Home / Blog / What Is A Gray Card, and Do I Actually Need One?

 

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If you took everything in the world there is to learn about photography and put it all together, it would take you more than a lifetime to learn it all. There will always be more to learn, even if you just use a point-and-shoot camera. To simplify matters when you’re starting out, it can be helpful to ask: “What is crucial for me to know?” For example, let’s take the gray card. Many hobbyist photographers have heard of it and want to know how you use one. If you’re curious, keep reading since I’ll explain below. You may also be happy to know that there’s very little practical reason for you to actually use one, unless you plan on becoming a professional photographer.

Gray Card Photography Basics

A gray card is a flat, gray reference object used to neutralize color in your photographs. The card is a shade that is called 18% gray. If I tried to explain what 18% gray means, your eyes would glaze over. (It has to do with a flat reflectance spectrum. If you know what that means, call me so I can offer you a job.)

All digital cameras, from point-and-shoots to DSLRs allow you to change the white balance in your photos. Depending on the light source surrounding the subject you’re shooting, your picture can turn out looking too warm or too cool. For instance, tungsten light (the light emitted from the lamps in your home) will cast an orange tone over your photos, while “shade” (very indirect sunlight) will make your pictures appear more on the blue side.

Gray Card White Balance

You can set your White Balance setting to be on “Auto White Balance” or “AWB” which means your camera will adjust the white balance for you. Alternately, you can manually select the kind of light source you’re shooting in, whether it’s tungsten, fluorescent, or direct light from the sun. But sometimes a scene can be somewhat complex. What if there is more than one kind of lighting source? This is where the gray card comes in.

gray card with white balanceIf you have a more advanced level camera, the gray card will allow you set a custom white balance based on the exact combination of lighting sources that are lighting up your subject. Using the gray card will allow you to create a custom white balance setting. (Not all cameras have a custom white balance option so you’ll have to check if your camera does or not.) The rules to using a gray card may seem a little complex at first, but once mastered, it can become second nature. First, you must take a photo of the card in the same lighting as your subject (yes, you’ll be taking a photo of a piece of paper, basically). Set your white balance setting to “Custom” (if your camera offers the option) and then your camera will allow you to select the photo you just took of the gray card as the reference point.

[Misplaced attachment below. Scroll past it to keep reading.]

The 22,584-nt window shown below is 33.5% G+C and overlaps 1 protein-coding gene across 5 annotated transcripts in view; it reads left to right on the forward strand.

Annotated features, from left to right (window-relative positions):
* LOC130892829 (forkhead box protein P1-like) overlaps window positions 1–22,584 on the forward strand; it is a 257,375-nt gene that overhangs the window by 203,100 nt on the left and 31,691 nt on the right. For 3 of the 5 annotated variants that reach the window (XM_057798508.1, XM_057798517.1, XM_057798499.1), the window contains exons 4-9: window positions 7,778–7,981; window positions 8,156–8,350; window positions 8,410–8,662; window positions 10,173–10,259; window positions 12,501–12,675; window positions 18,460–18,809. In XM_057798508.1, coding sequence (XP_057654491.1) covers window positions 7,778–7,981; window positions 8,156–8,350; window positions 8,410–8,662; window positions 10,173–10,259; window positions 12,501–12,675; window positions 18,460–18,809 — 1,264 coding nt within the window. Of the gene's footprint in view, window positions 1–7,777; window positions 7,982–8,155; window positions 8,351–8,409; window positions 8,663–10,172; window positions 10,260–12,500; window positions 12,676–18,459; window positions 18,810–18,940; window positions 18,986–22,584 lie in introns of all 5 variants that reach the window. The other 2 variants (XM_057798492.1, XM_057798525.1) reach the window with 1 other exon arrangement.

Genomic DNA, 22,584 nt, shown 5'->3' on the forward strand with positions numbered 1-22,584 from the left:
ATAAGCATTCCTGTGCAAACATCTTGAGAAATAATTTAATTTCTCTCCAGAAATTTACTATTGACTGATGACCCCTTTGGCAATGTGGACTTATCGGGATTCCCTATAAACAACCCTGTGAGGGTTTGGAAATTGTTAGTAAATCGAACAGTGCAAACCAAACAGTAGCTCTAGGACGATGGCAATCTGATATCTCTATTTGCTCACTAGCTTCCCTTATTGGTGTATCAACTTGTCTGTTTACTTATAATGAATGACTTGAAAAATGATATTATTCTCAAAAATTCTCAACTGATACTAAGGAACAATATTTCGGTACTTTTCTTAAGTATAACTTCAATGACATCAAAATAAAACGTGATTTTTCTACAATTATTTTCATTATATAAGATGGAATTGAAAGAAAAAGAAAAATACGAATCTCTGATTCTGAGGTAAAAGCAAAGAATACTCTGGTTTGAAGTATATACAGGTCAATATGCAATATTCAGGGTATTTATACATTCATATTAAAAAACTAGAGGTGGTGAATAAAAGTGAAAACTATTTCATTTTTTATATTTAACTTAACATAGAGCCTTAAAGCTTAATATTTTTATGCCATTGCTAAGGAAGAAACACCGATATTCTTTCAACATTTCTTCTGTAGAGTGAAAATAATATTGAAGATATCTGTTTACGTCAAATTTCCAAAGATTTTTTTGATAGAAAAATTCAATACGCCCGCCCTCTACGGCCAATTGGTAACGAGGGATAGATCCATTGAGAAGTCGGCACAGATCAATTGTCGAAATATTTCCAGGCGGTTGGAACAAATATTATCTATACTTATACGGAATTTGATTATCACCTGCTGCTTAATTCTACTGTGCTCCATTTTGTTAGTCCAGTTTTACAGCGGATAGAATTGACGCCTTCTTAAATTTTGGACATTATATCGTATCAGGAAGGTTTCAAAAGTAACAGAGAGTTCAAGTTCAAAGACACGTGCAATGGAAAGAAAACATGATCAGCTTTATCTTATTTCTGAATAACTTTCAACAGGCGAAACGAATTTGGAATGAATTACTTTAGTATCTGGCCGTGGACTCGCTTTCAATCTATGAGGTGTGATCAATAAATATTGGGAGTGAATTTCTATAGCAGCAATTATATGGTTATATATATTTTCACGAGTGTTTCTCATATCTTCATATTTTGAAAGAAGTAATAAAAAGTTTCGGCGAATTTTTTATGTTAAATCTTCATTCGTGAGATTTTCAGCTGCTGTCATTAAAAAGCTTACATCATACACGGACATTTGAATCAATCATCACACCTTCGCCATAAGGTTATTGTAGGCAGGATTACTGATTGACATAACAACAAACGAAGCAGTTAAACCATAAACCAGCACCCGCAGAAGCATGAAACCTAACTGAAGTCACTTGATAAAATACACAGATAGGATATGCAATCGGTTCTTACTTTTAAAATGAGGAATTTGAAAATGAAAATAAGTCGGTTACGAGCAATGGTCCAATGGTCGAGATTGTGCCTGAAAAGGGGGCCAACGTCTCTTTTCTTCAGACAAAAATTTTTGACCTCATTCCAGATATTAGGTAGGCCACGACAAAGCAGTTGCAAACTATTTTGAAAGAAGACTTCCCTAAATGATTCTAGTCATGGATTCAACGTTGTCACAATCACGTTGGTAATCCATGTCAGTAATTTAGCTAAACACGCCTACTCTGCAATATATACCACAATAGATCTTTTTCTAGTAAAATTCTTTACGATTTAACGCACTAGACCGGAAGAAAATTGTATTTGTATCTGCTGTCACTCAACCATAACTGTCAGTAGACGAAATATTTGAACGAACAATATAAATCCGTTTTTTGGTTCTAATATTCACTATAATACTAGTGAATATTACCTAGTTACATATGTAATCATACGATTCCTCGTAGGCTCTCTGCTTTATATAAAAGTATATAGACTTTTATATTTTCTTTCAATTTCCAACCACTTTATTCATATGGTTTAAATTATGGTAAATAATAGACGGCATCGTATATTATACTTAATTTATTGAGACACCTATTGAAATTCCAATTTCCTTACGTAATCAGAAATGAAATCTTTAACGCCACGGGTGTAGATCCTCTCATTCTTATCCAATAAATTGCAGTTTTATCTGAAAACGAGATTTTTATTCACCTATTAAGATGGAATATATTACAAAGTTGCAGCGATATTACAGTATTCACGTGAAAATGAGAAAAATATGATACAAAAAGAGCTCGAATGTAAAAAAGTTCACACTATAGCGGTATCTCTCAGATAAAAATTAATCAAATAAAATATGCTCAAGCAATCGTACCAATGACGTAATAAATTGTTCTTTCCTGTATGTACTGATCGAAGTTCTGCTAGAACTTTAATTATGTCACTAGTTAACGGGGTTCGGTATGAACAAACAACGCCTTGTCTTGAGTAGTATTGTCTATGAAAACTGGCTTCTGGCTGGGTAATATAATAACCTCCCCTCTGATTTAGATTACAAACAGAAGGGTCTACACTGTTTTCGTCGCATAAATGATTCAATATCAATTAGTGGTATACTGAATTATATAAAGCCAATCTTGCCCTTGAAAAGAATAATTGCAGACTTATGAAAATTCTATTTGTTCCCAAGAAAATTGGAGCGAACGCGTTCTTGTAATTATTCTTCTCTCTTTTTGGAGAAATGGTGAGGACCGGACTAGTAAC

Is Gray Card Photography Necessary?

But here’s the real question: do you really need a gray card? The short answer is: Not really. When it comes down to it, your camera does a GREAT job deciding the white balance for you. Practically speaking, only professional photographers use gray cards and only professional photographers in certain genres of photography. A studio photographer is much more likely to use a gray card than, say, a wedding photographer.

While they aren’t outrageously pricey (depending on the brand and quantity, they can range from around $3 to $30), they can be a bit of a hassle. In the time it takes you to dig that card out of your bag and set up your custom white balance, your opportunity to take the perfect shot may have passed.

The white balance selections on your camera may not be 100% accurate, but they can get pretty dang close. If you’re more of a hobby photographer, bypass the gray card. It’ll just slow you down. If you’re a perfectionist with how your images look, you can play around with a gray card if you’d like, but chances are you’ll prefer the handy white balance selections your camera offers.

 
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